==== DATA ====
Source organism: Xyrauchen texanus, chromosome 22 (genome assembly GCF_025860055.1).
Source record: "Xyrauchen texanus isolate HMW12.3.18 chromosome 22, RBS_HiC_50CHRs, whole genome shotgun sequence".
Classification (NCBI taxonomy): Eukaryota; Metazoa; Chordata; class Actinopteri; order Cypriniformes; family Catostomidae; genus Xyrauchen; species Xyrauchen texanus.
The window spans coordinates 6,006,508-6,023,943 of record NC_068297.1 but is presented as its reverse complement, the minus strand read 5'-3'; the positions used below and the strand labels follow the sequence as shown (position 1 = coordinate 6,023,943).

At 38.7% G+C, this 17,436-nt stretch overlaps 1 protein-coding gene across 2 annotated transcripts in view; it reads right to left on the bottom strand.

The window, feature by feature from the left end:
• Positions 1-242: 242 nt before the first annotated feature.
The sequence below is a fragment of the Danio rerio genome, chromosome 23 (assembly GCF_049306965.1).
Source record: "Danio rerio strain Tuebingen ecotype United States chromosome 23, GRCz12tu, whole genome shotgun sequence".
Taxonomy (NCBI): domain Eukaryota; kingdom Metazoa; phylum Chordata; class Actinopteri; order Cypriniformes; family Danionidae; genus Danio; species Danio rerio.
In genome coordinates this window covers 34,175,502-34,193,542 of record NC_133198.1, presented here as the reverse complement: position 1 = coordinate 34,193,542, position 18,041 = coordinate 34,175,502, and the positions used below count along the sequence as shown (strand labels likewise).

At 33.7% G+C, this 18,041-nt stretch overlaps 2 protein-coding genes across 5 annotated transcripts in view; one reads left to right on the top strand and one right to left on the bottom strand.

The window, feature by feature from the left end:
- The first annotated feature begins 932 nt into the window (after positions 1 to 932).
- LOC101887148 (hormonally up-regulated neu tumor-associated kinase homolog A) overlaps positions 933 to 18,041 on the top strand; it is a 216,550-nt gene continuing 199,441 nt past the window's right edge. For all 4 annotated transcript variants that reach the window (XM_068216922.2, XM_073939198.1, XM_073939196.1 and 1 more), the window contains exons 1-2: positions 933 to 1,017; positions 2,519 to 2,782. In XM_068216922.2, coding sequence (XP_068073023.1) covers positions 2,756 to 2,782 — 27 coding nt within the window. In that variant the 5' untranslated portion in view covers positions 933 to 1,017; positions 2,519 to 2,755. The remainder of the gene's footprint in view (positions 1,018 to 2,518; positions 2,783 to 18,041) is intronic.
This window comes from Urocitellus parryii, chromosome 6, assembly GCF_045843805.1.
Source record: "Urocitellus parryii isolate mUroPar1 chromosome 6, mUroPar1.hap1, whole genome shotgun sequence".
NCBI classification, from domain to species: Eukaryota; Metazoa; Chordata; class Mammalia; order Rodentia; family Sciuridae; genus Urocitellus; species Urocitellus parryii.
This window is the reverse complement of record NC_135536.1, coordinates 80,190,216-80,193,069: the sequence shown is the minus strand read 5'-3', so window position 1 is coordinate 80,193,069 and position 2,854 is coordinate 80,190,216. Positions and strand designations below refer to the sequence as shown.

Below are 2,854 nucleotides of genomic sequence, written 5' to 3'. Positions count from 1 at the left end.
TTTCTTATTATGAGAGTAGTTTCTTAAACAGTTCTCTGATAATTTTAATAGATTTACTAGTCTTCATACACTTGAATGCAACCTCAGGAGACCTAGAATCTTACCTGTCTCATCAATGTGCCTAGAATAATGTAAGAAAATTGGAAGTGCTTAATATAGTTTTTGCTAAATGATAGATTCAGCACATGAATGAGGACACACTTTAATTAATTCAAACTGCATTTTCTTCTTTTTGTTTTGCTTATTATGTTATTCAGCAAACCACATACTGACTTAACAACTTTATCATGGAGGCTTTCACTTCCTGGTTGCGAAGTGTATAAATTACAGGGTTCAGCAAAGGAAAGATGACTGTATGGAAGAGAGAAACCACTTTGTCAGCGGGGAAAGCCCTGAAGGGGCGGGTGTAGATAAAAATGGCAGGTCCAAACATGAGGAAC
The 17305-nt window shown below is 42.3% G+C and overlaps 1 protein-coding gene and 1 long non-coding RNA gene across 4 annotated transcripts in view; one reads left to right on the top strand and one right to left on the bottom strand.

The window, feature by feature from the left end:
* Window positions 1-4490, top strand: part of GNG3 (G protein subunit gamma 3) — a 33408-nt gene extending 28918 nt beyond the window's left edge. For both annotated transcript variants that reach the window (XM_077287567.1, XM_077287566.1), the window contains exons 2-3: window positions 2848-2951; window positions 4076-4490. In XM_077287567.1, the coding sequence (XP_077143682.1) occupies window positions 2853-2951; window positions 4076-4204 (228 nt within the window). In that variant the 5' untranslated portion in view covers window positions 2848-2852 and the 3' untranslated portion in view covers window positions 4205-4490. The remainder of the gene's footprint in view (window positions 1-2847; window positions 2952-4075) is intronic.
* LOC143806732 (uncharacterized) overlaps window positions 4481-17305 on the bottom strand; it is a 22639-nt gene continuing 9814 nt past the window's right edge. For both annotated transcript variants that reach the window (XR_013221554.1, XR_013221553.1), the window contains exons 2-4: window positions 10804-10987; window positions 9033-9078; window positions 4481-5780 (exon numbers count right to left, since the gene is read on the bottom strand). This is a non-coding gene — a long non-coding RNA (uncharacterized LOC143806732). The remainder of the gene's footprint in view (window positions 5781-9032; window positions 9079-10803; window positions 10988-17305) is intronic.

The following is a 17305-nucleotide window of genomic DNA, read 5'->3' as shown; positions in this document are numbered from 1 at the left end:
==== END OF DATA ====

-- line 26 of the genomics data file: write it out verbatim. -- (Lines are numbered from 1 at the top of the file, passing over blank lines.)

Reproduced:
The following is a 17305-nucleotide window of genomic DNA, read 5'->3' as shown; positions in this document are numbered from 1 at the left end: